A seizure occurs when an officer, through coercion, “physical force, or a show of authority, in some way restricts the liberty of a person.” United States v. Washington, 387 F.3d 1060, 1068 (9th Cir. 2004). A person’s liberty is restrained when, “taking into account all of the circumstances surrounding the encounter, the police conduct would have communicated to a reasonable person that he was not at liberty to ignore the police presence and go about his business.” Washington, 387 F.3d at 1068 (quoting Florida v. Bostick, 501 U.S. 429, 437 (1991)). The Ninth Circuit has identified five factors that aid in determining whether a reasonable person would have felt “at liberty to ignore the police presence and go about his business.” Washington, 387 F.3d at 1068. The factors are: (1) the number of officers; (2) whether weapons were displayed; (3) whether the encounter occurred in a public or non-public setting; (4) whether the officer’s officious or authoritative manner would imply that compliance would be compelled; and (5) whether the officers advised the detainee of his right to terminate the encounter. Washington, 387 F.3d at 1068.
Here, Officer Saylor seized Cooley when he drew his weapon, ordered Cooley to show his hands, and commanded Cooley to produce identification. A reasonable person would not feel free to ignore the commands of a police officer with a weapon drawn. Washington, 387 F.3d at 1068.
Normally, under Bressi, Officer Saylor would be required to determine whether Cooley was non–Indian shortly after seizing him. 575 F.3d at 896. However, Officer Saylor determined Cooley was non–Indian when Cooley initially rolled his window down. Because Cooley was non–Indian, Officer Saylor had the authority to detain Cooley only if it was “apparent” Cooley had violated state or federal law. Bressi, 575 F.3d at 896. Officer Saylor’s observations up to that point fell considerably below an “apparent” state or federal law violation. When Officer Saylor seized Cooley, he had observed bloodshot and watery eyes, no odor of alcohol, possible but unconfirmed slurred speech, two semi-automatic rifles, wads of cash in Cooley’s pocket, and answers to questions that seemed untruthful to him. Officer Saylor had also heard Cooley explain that he pulled over because he was tired—an occurrence Officer Saylor acknowledged was common on Highway 212—and that the vehicle did not belong to him but instead to a Thomas Spang or Thomas Shoulderblade, one of whom Officer Saylor suspected of drug activity and one of whom was a former probation officer. None of Cooley’s actions, whether taken individually or cumulatively, establish an obvious state or federal law violation. The Court holds Officer Saylor exceeded the scope of his authority when he detained Cooley. All evidence obtained subsequent to Cooley’s seizure is suppressed because it is “fruit of the poisonous tree.” United States v. Ramirez–Sandoval, 872 F.2d 1392, 1395 (9th Cir. 1989) (citing Nardone v. United States, 308 U.S. 338, 341 (1939)).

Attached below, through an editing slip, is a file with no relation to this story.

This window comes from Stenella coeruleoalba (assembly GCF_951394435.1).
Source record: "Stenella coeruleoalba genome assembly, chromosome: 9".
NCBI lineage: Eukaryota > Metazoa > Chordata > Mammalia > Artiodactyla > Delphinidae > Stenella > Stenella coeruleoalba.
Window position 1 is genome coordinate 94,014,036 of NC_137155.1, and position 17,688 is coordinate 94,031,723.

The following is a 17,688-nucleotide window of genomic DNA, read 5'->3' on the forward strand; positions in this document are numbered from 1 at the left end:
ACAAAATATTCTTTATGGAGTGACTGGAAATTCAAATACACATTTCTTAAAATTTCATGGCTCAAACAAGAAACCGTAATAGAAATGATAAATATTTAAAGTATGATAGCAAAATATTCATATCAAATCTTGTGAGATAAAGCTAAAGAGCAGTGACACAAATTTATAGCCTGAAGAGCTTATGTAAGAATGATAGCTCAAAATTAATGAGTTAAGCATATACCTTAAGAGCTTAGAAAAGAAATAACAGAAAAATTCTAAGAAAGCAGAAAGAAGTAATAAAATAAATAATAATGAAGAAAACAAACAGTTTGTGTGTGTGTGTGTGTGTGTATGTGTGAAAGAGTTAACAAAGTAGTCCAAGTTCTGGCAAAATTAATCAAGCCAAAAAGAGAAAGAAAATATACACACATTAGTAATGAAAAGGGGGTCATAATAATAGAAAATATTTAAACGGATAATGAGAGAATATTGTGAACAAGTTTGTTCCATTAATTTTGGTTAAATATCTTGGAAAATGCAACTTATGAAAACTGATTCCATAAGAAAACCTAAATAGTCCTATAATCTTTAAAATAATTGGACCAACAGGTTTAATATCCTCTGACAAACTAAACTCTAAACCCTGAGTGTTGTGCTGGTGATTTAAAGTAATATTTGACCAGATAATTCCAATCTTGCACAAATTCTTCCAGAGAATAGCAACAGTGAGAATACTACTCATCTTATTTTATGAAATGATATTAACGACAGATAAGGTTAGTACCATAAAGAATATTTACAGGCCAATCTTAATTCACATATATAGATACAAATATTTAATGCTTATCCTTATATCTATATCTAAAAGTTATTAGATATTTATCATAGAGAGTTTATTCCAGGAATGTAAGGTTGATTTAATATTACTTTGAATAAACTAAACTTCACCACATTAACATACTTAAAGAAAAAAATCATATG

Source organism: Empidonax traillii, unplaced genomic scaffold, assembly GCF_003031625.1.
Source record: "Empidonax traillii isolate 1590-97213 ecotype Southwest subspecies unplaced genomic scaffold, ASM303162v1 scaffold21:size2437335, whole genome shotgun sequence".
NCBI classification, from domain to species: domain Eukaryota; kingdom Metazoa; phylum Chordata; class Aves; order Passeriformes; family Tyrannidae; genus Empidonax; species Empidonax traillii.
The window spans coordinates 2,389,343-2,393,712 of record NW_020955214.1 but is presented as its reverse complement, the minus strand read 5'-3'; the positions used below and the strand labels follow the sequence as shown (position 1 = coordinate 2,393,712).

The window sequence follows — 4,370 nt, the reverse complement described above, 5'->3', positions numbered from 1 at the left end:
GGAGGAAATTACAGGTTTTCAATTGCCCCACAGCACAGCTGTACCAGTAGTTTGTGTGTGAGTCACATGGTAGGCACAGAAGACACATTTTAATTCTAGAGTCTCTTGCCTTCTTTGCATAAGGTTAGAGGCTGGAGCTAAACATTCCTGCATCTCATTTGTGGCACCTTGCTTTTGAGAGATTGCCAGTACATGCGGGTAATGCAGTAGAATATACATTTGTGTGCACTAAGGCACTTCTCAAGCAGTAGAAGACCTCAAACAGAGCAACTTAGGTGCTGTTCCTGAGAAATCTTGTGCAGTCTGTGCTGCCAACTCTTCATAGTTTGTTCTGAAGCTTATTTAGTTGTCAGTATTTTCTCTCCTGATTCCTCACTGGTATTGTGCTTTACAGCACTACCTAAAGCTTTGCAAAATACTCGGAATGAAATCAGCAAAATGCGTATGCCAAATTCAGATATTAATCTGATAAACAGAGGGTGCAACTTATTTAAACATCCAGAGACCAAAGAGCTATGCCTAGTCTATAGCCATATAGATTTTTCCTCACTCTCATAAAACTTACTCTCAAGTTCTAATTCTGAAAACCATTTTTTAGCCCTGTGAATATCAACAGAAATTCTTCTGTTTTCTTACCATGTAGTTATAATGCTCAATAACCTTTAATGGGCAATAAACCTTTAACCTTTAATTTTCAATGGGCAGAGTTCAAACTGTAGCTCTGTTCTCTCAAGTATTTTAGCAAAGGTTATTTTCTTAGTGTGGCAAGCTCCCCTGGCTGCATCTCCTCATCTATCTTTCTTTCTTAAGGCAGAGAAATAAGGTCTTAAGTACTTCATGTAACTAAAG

*5 The Government argues the evidence should not be suppressed because the inevitable discovery exception to the “fruit of the poisonous tree” doctrine applies. The inevitable discovery exception allows the introduction of illegally obtained evidence if the government can show by a preponderance of the evidence that the tainted evidence would inevitably have been discovered through lawful means. Ramirez–Sandoval, 872 F.2d at 1396 (citing Nix v. Williams, 467 U.S. 431, 444 (1984)). The exception requires that “the fact or likelihood that makes the discovery inevitable arises from the circumstances other than those disclosed by the illegal search itself.” United States v. Boatwright, 822 F.2d 862, 864–65 (9th Cir. 1987). The Government failed to introduce any evidence that the search of the truck would have occurred without the illegal seizure of Cooley. Therefore, the inevitable discovery exception to the fruit of the poisonous tree doctrine does not apply.
For the reason stated above, Cooley’s Motion to Suppress (Doc.33) is GRANTED.